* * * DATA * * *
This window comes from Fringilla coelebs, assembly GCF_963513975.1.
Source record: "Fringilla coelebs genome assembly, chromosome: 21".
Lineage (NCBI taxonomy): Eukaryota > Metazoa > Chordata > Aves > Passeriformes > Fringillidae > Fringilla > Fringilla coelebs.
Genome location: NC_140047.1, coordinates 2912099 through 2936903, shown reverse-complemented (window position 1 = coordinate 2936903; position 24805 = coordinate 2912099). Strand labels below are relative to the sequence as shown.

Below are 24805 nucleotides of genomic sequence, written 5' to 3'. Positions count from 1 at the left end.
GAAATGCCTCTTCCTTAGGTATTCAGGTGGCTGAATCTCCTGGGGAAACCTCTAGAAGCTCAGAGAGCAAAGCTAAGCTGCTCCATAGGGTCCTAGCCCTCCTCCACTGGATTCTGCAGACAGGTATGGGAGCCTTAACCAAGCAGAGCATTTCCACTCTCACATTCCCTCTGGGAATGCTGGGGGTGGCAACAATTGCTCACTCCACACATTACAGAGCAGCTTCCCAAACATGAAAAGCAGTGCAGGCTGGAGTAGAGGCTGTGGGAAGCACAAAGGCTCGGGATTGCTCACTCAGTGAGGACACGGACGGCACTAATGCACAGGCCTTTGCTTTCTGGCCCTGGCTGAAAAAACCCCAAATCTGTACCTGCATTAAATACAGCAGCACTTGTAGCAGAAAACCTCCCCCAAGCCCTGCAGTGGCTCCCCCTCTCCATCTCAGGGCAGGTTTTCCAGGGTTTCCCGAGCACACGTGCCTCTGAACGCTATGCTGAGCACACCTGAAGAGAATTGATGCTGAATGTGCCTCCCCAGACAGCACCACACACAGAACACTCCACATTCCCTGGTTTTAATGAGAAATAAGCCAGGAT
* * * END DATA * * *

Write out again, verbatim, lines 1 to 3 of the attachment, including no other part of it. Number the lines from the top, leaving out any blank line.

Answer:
This window comes from Fringilla coelebs, assembly GCF_963513975.1.
Source record: "Fringilla coelebs genome assembly, chromosome: 21".
Lineage (NCBI taxonomy): Eukaryota > Metazoa > Chordata > Aves > Passeriformes > Fringillidae > Fringilla > Fringilla coelebs.